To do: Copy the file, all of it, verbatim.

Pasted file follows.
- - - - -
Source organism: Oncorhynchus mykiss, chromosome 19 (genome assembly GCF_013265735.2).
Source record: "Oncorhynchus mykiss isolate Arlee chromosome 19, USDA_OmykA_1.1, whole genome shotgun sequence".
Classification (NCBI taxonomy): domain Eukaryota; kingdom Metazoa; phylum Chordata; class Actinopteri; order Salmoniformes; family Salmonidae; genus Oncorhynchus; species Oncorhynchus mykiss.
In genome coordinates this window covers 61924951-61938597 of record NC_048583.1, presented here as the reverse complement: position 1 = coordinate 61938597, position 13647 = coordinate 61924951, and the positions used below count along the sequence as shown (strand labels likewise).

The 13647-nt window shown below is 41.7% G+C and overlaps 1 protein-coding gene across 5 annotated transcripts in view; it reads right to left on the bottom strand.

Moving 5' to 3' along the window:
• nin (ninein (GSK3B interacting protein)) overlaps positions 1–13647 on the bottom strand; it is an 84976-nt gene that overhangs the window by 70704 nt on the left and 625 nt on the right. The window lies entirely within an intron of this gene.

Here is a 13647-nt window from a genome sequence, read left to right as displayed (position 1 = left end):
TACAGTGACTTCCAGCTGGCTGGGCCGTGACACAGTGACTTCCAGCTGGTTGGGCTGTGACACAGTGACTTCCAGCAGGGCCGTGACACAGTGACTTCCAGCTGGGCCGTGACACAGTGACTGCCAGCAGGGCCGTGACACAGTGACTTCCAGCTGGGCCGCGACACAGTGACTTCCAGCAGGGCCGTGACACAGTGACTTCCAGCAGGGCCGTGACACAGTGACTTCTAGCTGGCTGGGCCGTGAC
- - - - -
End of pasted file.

Source organism: Oncorhynchus mykiss, chromosome 19 (genome assembly GCF_013265735.2).
Source record: "Oncorhynchus mykiss isolate Arlee chromosome 19, USDA_OmykA_1.1, whole genome shotgun sequence".
Classification (NCBI taxonomy): domain Eukaryota; kingdom Metazoa; phylum Chordata; class Actinopteri; order Salmoniformes; family Salmonidae; genus Oncorhynchus; species Oncorhynchus mykiss.
In genome coordinates this window covers 61924951-61938597 of record NC_048583.1, presented here as the reverse complement: position 1 = coordinate 61938597, position 13647 = coordinate 61924951, and the positions used below count along the sequence as shown (strand labels likewise).

The 13647-nt window shown below is 41.7% G+C and overlaps 1 protein-coding gene across 5 annotated transcripts in view; it reads right to left on the bottom strand.

Moving 5' to 3' along the window:
• nin (ninein (GSK3B interacting protein)) overlaps positions 1–13647 on the bottom strand; it is an 84976-nt gene that overhangs the window by 70704 nt on the left and 625 nt on the right. The window lies entirely within an intron of this gene.

Here is a 13647-nt window from a genome sequence, read left to right as displayed (position 1 = left end):
TACAGTGACTTCCAGCTGGCTGGGCCGTGACACAGTGACTTCCAGCTGGTTGGGCTGTGACACAGTGACTTCCAGCAGGGCCGTGACACAGTGACTTCCAGCTGGGCCGTGACACAGTGACTGCCAGCAGGGCCGTGACACAGTGACTTCCAGCTGGGCCGCGACACAGTGACTTCCAGCAGGGCCGTGACACAGTGACTTCCAGCAGGGCCGTGACACAGTGACTTCTAGCTGGCTGGGCCGTGAC